As the child gets older, you may offer more choices, but give them criteria you would use to help make a good decision. For example, an 8 year old can go to a full closet of options and choose all their clothes (pants, shirt, socks, underwear), but the parent might offer guidance. “I know yesterday was super warm and you wore shorts, but today will be much cooler, so you’ll probably want to choose long pants. And you may want to wear your flannel hoodie this morning till it warms up.” Or “I know you want to play with Legos today. The other two things you need to do before dinner are bring in the trash bins and do your homework. You can choose what order to do them in, but they all need to be done. I’d probably do the trash bins first because it’s quick and easy and you’ve still got your shoes and coat on.”

Talking through this decision-making process helps them build the skills to do this independently later on.

When To Offer Choices (and when not to)

Don’t offer choices to a child in the middle of a huge meltdown. At that point, they’re in their “downstairs brain” and not capable of having a rational discussion and making decisions. I was once in the mall parking lot, and a child was having a massive meltdown, and the mom kept saying “You can’t run in the parking lot. You have three choices – you can ride in your stroller or I can carry you or you can hold my hand while we walk.” This was a kid in full meltdown – he wasn’t processing anything she was saying, even though she said it over and over. It would have been better to say “it’s not safe for you to be here, so I need to carry you” and when the child starts to calm down, then offer the other options.

An even better approach was to offer the choices before the situation and long before the meltdown. While the child was still buckled in his car seat and calm, she could say “Remember in the parking lot, it’s not safe for you to run off. You have three choices….” (Or actually, I would have offered two choices – three is a lot at that age, even when the child is calm.

Don’t offer choices to bribe your child out of a tantrum. Imagine you’re in a store and your child asks you to buy an expensive toy, and you say no, and they meltdown, and then you say “OK, fine – you can have one of these cheap toys – do you want the dog or the monkey?” Your child has now learned an effective technique to bully you into getting them something. Instead, if you’re willing to buy a cheap toy, say that going in. “In the store, if you can behave well while I do my shopping, then I will let you choose one toy. But it has to be something little and it has to cost less than _____.” If you’re not willing, don’t offer. Say “We have to buy a birthday present for your friend today, but we’re not buying anything for you. But if you can behave well, and we can do this quickly, then we’ll be able to play in the playground for a little while when we’re done shopping.”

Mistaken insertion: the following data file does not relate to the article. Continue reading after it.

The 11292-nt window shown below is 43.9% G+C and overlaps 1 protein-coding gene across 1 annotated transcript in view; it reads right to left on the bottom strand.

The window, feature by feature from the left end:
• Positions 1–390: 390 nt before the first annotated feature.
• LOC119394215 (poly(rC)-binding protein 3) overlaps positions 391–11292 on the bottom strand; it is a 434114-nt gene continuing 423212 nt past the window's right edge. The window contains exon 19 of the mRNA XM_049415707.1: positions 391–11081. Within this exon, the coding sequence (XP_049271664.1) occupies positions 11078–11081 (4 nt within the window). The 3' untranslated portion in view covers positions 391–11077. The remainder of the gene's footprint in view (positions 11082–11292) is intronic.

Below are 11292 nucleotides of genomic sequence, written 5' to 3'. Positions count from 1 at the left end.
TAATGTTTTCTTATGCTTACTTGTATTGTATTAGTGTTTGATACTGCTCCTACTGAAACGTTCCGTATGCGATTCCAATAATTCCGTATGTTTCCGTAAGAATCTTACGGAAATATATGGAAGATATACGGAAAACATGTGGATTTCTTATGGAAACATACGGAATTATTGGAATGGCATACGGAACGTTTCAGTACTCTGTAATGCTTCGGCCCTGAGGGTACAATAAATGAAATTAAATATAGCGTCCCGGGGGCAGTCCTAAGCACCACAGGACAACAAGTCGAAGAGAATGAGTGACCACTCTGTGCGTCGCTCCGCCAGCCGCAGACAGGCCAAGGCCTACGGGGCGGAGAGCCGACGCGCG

Again, you’re in control of what options are on the table. They choose between those options.

Let Them Make Bad Choices

Now, we obviously can’t control everything our kids do. And we wouldn’t want to. They need to have plenty of times where they’re making their own decisions (in environments that are reasonably safe for them to do this in.) And when given freedom, sometimes children do dumb things. They make bad choices. You gotta let them do that sometimes. You can’t protect them from all dumb things and from the consequences of all bad choices.

If you rescue them from the consequences, they never learn to make better choices. So, some times, you should let them suffer some consequences. I empathize, but I don’t immediately rescue. (But I do have a plan for how we’ll move out of this.)

For example, my child wanted to wear her slippers to play outdoors. I would say “it’s wet out there – your slippers aren’t waterproof. Your feet will get wet.” One day she begged and begged to wear the slippers to the park before story time. Her feet got wet. I said “I’m sorry, I know you hate wet feet.” But I didn’t fix it. We played in the park with wet feet and she hated it. When it came time for story time, I said “I brought shoes and dry socks along for story time – would you like to change into those now?” Her slippers were too wet to wear when we got back home, so she had to go without the, for a day. After that, she knew not to wear her slippers outside.

Learn more about natural consequences and about other tools in the discipline toolbox.

When Should You Introduce Your Child To [your favorite media]?

small child with light saber and Ben Kenobi costume

The TL;DR summary:

Don’t rush to introduce your child to your favorite book or movie. Why?

  • There may be mature content the child is not ready for that might frighten or concern them.
  • You’ll all enjoy something more if you wait till they’re old enough to actually get it and enjoy it!
  • There’s plenty of fabulous media aimed at young kids. It’s OK to stay in the kiddie pool for a while… I promise, there will be time later on to introduce all the great stories!

My Rationale for Waiting:

As a parent, I’ve had lots of time to reflect on this. As a parent educator, my students ask me about these topics from time to time, but I’d never taken the opportunity to write up my thoughts till now…